Background: Cell phone use during pregnancy is a public health concern. We investigated the association between maternal cell phone use in pregnancy and child's language, communication and motor skills at 3 and 5 years.
Methods: This prospective study includes 45,389 mother-child pairs, participants of the MoBa, recruited at mid-pregnancy from 1999 to 2008. Maternal frequency of cell phone use in early pregnancy and child language, communication and motor skills at 3 and 5 years, were assessed by questionnaires. Logistic regression was used to estimate the associations.
Results: No cell phone use in early pregnancy was reported by 9.8% of women, while 39%, 46.9% and 4.3% of the women were categorized as low, medium and high cell phone users. Children of cell phone user mothers had 17% (OR = 0.83, 95% CI: 0.77, 0.89) lower adjusted risk of having low sentence complexity at 3 years, compared to children of non-users. The risk was 13%, 22% and 29% lower by low, medium and high maternal cell phone use. Additionally, children of cell phone users had lower risk of low motor skills score at 3 years, compared to children of non-users, but this association was not found at 5 years. We found no association between maternal cell phone use and low communication skills.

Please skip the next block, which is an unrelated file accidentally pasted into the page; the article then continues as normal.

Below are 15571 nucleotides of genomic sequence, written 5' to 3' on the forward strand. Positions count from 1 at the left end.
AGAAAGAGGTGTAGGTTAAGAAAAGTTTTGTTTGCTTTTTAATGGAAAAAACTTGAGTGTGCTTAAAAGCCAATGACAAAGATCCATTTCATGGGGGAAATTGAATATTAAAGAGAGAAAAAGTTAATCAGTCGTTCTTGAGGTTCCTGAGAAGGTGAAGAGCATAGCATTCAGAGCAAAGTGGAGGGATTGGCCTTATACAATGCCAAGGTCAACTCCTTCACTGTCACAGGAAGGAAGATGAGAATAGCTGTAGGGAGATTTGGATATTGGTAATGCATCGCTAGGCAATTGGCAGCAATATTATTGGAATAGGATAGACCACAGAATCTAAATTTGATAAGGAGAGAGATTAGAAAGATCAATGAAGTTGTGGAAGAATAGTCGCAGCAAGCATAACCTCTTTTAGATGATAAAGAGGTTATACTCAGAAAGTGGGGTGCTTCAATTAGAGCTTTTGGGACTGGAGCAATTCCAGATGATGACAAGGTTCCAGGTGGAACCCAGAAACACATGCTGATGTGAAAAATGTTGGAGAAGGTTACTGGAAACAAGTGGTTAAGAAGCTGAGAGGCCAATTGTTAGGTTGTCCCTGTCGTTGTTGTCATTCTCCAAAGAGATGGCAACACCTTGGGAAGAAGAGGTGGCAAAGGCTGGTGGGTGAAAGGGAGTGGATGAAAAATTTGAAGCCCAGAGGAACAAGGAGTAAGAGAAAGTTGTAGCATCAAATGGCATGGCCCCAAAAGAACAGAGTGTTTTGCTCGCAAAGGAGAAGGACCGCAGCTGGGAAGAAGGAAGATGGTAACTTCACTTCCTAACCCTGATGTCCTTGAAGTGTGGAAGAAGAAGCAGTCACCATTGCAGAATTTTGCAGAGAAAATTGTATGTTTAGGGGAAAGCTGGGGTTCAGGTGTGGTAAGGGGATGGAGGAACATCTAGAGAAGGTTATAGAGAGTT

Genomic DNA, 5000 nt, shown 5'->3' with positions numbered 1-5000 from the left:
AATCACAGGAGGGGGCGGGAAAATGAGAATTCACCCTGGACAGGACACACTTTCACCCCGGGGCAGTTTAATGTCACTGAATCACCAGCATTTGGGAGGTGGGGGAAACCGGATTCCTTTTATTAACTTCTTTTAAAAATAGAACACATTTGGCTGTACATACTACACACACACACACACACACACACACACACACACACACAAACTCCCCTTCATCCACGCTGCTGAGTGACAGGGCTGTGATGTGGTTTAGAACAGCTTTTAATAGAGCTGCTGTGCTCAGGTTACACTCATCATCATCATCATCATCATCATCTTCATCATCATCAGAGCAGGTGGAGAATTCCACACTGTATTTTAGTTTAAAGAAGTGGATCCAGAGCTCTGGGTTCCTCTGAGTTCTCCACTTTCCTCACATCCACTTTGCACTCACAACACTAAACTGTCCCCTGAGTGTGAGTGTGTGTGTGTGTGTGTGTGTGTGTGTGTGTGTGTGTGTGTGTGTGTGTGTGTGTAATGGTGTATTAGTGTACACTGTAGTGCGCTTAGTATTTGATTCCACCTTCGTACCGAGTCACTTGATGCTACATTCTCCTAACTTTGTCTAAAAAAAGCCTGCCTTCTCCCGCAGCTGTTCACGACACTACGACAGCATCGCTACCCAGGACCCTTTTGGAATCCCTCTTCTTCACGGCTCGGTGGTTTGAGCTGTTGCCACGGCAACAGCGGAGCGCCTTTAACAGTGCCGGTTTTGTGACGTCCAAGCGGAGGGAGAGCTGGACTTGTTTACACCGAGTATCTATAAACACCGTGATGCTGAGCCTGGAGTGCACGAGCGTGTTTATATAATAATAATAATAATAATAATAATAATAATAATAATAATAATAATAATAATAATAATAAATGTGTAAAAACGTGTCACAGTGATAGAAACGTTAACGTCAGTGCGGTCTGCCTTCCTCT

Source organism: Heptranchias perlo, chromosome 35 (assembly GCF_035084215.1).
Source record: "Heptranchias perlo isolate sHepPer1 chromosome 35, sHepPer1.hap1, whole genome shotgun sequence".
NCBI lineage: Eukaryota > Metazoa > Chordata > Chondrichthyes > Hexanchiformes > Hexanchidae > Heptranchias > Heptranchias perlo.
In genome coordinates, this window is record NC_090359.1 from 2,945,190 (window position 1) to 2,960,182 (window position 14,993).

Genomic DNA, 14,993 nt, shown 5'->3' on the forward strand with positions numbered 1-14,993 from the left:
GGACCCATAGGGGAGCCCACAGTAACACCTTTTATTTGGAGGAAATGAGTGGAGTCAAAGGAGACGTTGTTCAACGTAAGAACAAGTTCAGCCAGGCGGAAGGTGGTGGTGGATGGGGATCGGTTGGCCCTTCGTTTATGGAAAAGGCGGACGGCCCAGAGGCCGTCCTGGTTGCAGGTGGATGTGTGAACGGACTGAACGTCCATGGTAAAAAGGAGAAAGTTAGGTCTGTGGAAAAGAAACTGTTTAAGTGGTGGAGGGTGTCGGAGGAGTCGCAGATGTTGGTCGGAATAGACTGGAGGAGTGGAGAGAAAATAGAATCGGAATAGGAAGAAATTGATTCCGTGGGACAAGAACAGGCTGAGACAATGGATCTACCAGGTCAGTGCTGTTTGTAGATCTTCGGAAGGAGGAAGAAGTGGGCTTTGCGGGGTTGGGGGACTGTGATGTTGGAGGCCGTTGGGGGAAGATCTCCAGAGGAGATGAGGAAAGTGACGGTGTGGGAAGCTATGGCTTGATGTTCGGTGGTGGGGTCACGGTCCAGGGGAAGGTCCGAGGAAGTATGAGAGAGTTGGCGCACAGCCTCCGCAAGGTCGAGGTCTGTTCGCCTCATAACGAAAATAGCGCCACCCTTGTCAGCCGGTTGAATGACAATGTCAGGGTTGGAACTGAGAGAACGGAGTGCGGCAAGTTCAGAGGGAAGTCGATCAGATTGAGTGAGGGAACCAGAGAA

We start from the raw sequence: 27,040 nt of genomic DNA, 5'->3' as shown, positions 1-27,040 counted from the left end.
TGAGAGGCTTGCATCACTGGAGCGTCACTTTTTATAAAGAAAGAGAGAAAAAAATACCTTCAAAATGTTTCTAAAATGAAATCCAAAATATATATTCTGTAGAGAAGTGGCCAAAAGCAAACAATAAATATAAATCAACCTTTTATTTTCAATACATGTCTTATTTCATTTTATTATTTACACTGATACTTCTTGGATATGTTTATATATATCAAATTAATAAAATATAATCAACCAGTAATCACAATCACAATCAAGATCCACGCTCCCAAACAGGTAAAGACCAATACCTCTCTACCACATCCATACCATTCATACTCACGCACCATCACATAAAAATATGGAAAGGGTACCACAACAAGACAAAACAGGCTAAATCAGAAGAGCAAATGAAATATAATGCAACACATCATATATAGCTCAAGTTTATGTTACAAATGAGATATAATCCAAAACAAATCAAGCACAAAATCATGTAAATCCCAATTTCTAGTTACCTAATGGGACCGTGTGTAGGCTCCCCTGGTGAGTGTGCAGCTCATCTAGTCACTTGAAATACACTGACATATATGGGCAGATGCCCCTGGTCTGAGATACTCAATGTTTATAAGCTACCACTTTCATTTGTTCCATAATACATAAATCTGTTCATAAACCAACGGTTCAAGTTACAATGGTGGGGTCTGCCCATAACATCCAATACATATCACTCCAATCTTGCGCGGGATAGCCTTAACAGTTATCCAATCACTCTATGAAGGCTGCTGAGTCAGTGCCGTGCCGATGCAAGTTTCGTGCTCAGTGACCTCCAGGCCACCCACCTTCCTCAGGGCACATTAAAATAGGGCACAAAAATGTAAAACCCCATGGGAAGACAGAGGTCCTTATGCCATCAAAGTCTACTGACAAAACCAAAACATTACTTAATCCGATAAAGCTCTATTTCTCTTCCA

Conclusions: We reported a decreased risk of low language and motor skills at three years in relation to prenatal cell phone use, which might be explained by enhanced maternal-child interaction among cell phone users. No evidence of adverse neurodevelopmental effects of prenatal cell phone use was reported.